What's So Wrong With Formal Education?

There is a recent trend against education. At least formal education. And I find it so interesting (and a little bit frustrating if I am honest with you all)

I will admit that I am a highly educated person – so perhaps my resistance to their resistance (was that confusing?) comes from wanting to justify all the education I have pursued and paid for. I have a High School diploma, a Bachelors degree, two Masters degrees and am half way through a Doctor of Ministry degree.  I (clearly) LOVE education. I love to read, and write out my thoughts, and challenge my preconceived ideas and see how my actions, behaviors and beliefs change over time. I love to have conversations with different backgrounds and belief systems in a room that make me see things in a way I never have before.

And I think a lot of people, whether they engage in formal education or not, are like this. Because conferences are huge and hip right now, people love going and chatting with like-minded people and taking about how we will change the world. They just don’t see that as education. Or at least a formal form of education.

I was working the Fuller booth at a conference this last weekend and someone came up just to tell me they were not interested in Fuller because they were more of a practitioner and didn’t want to do any of that formal education.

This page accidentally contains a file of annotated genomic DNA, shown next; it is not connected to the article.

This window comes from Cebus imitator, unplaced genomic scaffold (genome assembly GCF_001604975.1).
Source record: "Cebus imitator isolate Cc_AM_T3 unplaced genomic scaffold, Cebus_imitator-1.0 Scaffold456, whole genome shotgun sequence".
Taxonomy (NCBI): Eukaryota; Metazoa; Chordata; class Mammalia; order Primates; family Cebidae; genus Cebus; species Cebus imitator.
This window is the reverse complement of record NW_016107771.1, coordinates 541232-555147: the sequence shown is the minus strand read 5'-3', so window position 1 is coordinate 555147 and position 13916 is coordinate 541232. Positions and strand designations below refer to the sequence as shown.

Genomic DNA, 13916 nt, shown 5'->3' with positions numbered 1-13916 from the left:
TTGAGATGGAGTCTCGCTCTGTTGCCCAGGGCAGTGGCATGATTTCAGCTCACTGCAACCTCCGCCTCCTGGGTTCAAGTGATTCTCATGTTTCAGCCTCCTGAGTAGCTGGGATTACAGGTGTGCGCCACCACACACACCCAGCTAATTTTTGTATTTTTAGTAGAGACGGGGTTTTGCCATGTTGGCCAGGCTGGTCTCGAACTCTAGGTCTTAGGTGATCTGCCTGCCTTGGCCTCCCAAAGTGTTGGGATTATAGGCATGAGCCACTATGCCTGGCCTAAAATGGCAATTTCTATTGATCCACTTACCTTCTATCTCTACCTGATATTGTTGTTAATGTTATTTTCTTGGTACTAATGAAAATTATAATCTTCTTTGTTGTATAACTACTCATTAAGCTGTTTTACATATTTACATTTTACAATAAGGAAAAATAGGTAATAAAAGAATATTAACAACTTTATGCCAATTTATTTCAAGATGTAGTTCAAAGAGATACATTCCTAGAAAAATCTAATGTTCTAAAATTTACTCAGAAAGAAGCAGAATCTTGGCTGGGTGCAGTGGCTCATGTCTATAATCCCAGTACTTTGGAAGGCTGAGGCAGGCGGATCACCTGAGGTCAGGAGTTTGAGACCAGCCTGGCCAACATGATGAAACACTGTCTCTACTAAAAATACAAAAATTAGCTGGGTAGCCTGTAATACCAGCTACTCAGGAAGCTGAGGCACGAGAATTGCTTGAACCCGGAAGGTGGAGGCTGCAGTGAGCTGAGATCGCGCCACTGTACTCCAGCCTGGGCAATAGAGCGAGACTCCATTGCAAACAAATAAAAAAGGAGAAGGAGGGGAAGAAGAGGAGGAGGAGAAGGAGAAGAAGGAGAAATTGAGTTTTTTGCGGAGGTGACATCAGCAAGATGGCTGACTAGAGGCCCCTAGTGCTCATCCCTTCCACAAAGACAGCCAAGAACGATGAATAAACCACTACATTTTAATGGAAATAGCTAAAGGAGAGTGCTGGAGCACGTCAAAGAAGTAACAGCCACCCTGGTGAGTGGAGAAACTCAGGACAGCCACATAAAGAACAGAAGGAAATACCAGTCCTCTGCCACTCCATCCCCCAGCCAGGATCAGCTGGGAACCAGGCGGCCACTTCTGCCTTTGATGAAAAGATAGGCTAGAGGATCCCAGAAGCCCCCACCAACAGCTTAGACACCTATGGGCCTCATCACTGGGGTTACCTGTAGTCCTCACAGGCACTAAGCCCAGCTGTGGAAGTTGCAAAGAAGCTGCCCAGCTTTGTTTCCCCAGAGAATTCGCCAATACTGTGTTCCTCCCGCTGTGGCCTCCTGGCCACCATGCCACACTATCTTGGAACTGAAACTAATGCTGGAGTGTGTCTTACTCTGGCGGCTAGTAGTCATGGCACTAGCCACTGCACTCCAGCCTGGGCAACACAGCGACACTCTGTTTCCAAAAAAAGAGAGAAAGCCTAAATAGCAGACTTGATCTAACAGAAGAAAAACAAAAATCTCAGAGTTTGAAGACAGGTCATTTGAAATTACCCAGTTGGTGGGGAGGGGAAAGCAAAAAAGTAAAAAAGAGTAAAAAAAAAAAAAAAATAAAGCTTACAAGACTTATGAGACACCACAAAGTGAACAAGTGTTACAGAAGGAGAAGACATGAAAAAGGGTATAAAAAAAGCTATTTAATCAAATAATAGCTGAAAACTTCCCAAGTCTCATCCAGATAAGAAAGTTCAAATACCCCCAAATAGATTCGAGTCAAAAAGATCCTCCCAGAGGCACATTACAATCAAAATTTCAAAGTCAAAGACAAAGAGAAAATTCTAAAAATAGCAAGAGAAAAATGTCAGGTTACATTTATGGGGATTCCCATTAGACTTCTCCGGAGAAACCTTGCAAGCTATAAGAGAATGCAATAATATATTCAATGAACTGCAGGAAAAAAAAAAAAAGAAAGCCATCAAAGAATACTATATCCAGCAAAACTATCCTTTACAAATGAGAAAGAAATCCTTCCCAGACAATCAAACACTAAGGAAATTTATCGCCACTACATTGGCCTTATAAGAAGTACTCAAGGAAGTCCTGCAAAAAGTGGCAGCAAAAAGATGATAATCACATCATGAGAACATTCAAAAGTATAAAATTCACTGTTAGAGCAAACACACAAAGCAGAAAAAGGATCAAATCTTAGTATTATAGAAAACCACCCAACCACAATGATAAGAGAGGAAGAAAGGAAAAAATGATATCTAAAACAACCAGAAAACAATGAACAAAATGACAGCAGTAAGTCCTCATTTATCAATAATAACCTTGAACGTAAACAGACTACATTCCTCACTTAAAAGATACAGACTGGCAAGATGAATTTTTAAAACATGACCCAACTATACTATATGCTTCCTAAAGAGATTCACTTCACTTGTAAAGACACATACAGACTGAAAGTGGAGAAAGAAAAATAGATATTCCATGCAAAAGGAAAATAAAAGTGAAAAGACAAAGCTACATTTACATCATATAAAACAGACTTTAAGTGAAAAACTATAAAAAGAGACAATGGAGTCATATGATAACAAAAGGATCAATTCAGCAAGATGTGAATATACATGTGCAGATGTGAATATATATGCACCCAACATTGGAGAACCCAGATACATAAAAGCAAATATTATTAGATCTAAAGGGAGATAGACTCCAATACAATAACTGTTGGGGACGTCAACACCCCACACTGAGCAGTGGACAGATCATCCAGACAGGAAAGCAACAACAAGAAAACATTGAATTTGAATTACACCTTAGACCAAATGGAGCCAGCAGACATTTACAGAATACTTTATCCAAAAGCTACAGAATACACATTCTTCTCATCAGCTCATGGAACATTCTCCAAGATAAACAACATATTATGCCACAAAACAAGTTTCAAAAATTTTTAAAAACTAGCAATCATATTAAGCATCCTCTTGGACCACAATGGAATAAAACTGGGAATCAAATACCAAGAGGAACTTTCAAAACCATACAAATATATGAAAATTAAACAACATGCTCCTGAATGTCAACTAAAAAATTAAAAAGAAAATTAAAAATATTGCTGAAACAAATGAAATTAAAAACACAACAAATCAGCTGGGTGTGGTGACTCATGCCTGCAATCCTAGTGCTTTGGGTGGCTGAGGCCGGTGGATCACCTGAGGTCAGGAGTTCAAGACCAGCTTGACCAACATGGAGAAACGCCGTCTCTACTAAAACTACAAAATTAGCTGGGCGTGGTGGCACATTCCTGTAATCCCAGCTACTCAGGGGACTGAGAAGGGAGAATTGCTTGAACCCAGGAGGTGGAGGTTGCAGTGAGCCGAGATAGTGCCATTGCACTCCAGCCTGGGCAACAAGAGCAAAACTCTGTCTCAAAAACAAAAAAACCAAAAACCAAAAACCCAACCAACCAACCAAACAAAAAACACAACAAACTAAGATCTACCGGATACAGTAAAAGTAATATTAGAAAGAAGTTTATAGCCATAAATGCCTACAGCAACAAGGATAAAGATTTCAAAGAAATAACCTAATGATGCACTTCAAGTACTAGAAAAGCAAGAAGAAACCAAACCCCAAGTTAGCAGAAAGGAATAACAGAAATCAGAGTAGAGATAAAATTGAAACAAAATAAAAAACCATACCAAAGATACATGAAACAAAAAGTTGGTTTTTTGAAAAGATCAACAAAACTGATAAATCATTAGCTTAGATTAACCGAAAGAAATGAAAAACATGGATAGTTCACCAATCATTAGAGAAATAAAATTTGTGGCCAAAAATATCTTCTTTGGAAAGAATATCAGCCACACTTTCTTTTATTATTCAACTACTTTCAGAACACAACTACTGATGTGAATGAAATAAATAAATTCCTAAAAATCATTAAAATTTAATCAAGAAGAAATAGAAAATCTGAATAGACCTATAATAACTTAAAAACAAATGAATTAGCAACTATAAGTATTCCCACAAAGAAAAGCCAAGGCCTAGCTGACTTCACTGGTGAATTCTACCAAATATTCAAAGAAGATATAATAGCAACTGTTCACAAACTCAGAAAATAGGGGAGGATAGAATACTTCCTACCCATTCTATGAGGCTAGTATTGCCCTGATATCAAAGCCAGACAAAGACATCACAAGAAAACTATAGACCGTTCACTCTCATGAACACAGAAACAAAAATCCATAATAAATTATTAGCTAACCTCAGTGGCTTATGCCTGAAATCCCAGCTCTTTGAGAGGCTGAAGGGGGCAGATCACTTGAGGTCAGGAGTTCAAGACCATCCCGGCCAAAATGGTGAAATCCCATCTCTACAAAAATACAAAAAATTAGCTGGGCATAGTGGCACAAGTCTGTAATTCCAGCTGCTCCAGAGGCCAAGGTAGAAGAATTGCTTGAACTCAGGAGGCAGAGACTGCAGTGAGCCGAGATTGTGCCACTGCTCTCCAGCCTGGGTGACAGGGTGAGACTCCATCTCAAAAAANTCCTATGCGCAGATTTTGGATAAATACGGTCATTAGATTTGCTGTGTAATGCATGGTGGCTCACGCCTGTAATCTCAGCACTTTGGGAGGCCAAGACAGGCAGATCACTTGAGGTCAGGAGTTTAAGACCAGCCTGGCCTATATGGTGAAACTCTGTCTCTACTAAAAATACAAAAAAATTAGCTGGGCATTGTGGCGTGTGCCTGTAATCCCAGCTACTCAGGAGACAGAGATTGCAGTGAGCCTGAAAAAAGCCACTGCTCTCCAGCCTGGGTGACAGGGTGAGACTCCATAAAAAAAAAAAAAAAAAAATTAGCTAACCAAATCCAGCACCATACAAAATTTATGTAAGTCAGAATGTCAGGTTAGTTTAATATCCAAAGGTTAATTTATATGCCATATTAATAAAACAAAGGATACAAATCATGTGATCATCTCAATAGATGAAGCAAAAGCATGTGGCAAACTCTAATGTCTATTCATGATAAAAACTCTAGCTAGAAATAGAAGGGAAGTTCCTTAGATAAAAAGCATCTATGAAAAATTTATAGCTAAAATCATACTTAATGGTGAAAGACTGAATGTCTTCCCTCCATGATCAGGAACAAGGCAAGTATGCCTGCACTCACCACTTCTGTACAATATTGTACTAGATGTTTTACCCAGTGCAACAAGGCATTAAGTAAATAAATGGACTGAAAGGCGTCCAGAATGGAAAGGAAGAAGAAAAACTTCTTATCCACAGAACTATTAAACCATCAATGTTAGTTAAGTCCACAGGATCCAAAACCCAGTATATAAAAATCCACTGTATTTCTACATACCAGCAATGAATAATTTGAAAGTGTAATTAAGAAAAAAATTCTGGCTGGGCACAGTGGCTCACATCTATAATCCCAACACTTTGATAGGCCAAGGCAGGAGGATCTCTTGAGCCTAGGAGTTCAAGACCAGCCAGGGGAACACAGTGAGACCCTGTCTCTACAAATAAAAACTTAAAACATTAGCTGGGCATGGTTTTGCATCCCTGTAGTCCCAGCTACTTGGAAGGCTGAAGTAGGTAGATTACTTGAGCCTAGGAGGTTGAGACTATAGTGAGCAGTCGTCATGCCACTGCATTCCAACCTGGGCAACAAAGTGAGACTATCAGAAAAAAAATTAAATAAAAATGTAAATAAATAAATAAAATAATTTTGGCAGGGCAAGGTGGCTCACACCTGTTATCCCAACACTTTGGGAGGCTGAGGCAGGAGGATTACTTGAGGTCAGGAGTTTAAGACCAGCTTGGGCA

But that’s the thing – I am a practitioner too! Academics and the practice of ministry aren’t mutually exclusive. We should all be continually learning and retooling and sharpening our skills. We should all be in rooms with people different than ourselves having conversations that push us deeper and challenge the ways we’ve been thinking about God, ministry and theology.

I was also sitting across the table from a friend the other day that said to me: “I don’t know if your Doctor of Ministry degree should make me listen to you more, or actually make me listen to you less! I lean toward the latter!”

Education isn’t bad. And I know you don’t have to go to a graduate school to get it. It can happen, in very deep and profound ways, at conferences and bible studies and church and by reading books. But it CAN also happen in an academic setting. Through curated conversations and lectures and paper writing and research. So stop looking down on people who have formal education – they have a lot to bring to the education. And stop looking down on people who don’t – they have just as much to bring.

We’re all lifelong learners. We’ve just got to find those environments that challenge and stretch us. What’s yours? Have you found it yet?

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